As National Public Health Week approaches and we work to become the “healthiest nation in one generation,” we can all practice simple food safety steps to prevent illness. For starters, following the four steps of food safety anytime we handle, prepare or eat foods can help.
• Clean: Clean hands, surfaces and utensils with
soap and warm water before cooking. Always
wash hands for 20 seconds before handling foods.
• Separate: Use separate cutting boards, plates and utensils to avoid cross-contamination between raw meat and poultry and ready to eat foods.
• Cook: Confirm meat and poultry are done — Don’t just guess! — by using a food thermometer to verify they have reached a safe internal temperature.
• Chill: Chill foods promptly if you don’t plan to consume them immediately after cooking. Don’t leave food at room temperature for longer than two
How can we combine these food safety steps with other healthy activities? Maybe you have made a goal to eat more fruit, vegetables and lean meats. Great! But don’t forget to wash those fruits and vegetables before peeling or eating. On the other hand, don’t wash raw meat and poultry before cooking, as washing can cause cross-contamination of bacteria through your kitchen.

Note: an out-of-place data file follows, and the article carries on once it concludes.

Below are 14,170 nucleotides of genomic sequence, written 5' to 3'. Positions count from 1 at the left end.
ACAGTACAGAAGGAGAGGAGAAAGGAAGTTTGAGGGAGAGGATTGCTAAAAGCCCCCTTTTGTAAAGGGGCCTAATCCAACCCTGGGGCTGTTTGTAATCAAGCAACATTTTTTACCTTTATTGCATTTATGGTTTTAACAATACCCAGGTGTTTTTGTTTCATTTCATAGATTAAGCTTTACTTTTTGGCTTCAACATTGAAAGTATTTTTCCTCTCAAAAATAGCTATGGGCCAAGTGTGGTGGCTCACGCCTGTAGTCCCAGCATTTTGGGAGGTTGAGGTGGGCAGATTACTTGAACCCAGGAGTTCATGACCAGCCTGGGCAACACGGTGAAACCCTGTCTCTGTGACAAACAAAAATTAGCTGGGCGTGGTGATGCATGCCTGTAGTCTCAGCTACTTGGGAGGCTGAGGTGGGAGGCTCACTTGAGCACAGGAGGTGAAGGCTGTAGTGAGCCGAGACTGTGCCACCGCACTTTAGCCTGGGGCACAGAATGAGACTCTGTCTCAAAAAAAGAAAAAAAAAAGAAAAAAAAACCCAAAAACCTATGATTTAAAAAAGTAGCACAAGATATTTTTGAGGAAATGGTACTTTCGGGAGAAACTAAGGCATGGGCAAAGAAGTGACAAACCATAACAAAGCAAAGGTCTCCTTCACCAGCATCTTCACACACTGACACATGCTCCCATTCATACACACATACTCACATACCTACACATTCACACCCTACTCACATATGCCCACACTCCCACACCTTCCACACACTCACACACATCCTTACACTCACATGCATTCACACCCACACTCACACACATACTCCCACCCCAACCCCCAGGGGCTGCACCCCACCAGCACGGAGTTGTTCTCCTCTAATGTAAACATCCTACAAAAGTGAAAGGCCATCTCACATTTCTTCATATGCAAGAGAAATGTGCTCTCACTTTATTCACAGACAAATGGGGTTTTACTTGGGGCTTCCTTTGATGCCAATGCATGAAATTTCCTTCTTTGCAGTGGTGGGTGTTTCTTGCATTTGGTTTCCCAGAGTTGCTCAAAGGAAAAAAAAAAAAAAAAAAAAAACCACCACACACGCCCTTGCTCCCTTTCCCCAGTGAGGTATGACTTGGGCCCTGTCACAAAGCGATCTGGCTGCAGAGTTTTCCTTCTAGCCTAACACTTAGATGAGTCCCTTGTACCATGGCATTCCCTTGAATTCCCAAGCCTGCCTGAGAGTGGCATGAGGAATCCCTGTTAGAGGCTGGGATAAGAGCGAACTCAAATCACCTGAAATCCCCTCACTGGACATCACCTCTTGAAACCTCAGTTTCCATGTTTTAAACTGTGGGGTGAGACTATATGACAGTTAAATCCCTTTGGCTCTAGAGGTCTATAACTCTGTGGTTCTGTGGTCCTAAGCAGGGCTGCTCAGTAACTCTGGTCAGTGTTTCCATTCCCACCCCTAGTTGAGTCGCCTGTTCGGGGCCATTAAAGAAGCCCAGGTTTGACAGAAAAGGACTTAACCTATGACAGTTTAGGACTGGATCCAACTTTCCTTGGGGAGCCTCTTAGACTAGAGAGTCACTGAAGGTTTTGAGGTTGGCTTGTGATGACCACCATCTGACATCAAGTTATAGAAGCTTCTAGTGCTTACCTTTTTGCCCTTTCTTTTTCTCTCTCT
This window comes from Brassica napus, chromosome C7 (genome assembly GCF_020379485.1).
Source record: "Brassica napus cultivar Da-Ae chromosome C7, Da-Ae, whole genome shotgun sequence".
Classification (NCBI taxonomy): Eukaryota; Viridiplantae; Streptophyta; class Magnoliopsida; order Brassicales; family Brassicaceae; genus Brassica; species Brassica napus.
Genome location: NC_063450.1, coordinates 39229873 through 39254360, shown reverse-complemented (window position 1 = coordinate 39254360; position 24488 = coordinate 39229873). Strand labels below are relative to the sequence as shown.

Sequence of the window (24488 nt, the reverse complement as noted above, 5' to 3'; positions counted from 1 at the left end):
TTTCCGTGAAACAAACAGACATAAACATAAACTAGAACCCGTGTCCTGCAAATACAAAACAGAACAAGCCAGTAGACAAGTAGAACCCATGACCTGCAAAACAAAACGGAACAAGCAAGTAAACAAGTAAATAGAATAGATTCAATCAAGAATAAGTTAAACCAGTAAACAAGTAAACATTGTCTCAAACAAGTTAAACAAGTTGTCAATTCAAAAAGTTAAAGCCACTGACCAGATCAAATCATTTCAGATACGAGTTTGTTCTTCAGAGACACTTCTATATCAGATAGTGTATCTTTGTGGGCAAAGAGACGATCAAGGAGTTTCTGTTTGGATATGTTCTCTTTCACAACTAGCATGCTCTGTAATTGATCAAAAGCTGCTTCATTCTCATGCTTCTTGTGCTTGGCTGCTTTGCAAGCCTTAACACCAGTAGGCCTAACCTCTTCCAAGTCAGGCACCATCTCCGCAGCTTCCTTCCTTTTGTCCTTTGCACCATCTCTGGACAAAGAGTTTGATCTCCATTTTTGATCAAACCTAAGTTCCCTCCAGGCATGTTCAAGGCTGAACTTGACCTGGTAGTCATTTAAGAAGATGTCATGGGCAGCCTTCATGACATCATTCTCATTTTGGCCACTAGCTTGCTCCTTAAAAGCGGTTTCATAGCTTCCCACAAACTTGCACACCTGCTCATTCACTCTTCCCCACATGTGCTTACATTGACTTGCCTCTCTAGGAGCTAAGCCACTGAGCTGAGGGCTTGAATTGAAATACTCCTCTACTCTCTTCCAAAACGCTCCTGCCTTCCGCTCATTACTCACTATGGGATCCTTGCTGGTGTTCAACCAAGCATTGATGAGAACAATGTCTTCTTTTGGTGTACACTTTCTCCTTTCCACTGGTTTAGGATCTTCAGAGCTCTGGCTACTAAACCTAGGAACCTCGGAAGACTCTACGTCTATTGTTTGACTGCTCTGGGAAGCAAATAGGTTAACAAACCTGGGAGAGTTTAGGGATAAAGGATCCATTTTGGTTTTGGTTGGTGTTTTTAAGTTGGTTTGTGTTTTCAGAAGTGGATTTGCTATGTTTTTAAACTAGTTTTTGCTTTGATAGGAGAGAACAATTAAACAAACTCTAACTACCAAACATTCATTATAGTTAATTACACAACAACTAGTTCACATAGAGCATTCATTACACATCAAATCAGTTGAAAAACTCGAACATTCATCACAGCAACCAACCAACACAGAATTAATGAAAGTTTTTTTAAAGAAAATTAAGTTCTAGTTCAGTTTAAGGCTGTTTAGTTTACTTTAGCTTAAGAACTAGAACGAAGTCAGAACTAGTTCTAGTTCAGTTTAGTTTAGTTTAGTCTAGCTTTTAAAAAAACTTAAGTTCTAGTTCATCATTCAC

If you are trying to save money and eat healthy by preparing multiple meals in advance of your work week, remember that once foods are cooked, they need to be refrigerated within two hours, or within one hour if the temperature is 90 degrees or above.
The best way to quickly cool foods is to place them in small shallow containers and then into the refrigerator. Leftovers in your refrigerator are good for three to four days. When reheating, make sure the food reaches 165 degrees, as measured by a food thermometer for maximum safety. If you don’t use those leftovers in three to four days, you should freeze or dispose of them.
Foods in the freezer should be consumed within two to three months if they contain meat, and within one to two months if they don’t contain meat. These freezer storage times are for best quality, and frozen foods are safe indefinitely.
Need more food safety information? Call the USDA Meat and Poultry Hotline at 1-888-674-6854 Monday through Friday, from 10 a.m. to 6 p.m. ET, or email or chat at AskKaren.gov.
Have a healthy National Public Health Week!